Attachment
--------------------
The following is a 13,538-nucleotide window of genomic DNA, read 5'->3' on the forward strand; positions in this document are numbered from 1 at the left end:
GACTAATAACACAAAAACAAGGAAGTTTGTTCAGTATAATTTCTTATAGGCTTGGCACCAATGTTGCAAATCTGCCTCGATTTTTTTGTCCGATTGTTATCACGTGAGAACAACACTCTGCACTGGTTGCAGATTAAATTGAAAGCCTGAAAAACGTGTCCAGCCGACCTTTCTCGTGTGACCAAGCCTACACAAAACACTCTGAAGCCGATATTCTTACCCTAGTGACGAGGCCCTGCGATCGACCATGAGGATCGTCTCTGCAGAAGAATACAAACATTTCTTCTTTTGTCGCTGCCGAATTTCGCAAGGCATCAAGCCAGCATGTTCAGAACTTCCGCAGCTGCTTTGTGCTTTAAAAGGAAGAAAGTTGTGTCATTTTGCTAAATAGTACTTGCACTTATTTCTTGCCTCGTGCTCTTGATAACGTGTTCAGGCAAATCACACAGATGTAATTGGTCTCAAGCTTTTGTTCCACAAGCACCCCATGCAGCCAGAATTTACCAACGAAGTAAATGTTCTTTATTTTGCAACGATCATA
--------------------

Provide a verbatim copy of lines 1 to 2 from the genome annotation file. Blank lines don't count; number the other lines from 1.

The following is a 13,538-nucleotide window of genomic DNA, read 5'->3' on the forward strand; positions in this document are numbered from 1 at the left end:
GACTAATAACACAAAAACAAGGAAGTTTGTTCAGTATAATTTCTTATAGGCTTGGCACCAATGTTGCAAATCTGCCTCGATTTTTTTGTCCGATTGTTATCACGTGAGAACAACACTCTGCACTGGTTGCAGATTAAATTGAAAGCCTGAAAAACGTGTCCAGCCGACCTTTCTCGTGTGACCAAGCCTACACAAAACACTCTGAAGCCGATATTCTTACCCTAGTGACGAGGCCCTGCGATCGACCATGAGGATCGTCTCTGCAGAAGAATACAAACATTTCTTCTTTTGTCGCTGCCGAATTTCGCAAGGCATCAAGCCAGCATGTTCAGAACTTCCGCAGCTGCTTTGTGCTTTAAAAGGAAGAAAGTTGTGTCATTTTGCTAAATAGTACTTGCACTTATTTCTTGCCTCGTGCTCTTGATAACGTGTTCAGGCAAATCACACAGATGTAATTGGTCTCAAGCTTTTGTTCCACAAGCACCCCATGCAGCCAGAATTTACCAACGAAGTAAATGTTCTTTATTTTGCAACGATCATA